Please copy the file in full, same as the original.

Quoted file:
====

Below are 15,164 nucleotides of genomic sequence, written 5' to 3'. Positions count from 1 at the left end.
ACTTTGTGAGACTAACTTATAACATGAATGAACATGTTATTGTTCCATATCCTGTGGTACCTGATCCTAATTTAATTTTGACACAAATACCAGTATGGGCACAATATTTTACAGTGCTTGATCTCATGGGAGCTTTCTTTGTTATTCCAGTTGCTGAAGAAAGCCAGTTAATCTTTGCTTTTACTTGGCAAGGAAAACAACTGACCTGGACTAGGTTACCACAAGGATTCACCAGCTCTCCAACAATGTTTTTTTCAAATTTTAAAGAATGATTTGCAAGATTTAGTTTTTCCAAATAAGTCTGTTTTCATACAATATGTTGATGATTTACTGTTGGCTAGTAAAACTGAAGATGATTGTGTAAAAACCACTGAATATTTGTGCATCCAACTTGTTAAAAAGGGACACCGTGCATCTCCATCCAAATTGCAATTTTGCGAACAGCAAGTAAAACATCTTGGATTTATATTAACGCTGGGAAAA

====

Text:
Below are 15,164 nucleotides of genomic sequence, written 5' to 3'. Positions count from 1 at the left end.
ACTTTGTGAGACTAACTTATAACATGAATGAACATGTTATTGTTCCATATCCTGTGGTACCTGATCCTAATTTAATTTTGACACAAATACCAGTATGGGCACAATATTTTACAGTGCTTGATCTCATGGGAGCTTTCTTTGTTATTCCAGTTGCTGAAGAAAGCCAGTTAATCTTTGCTTTTACTTGGCAAGGAAAACAACTGACCTGGACTAGGTTACCACAAGGATTCACCAGCTCTCCAACAATGTTTTTTTCAAATTTTAAAGAATGATTTGCAAGATTTAGTTTTTCCAAATAAGTCTGTTTTCATACAATATGTTGATGATTTACTGTTGGCTAGTAAAACTGAAGATGATTGTGTAAAAACCACTGAATATTTGTGCATCCAACTTGTTAAAAAGGGACACCGTGCATCTCCATCCAAATTGCAATTTTGCGAACAGCAAGTAAAACATCTTGGATTTATATTAACGCTGGGAAAA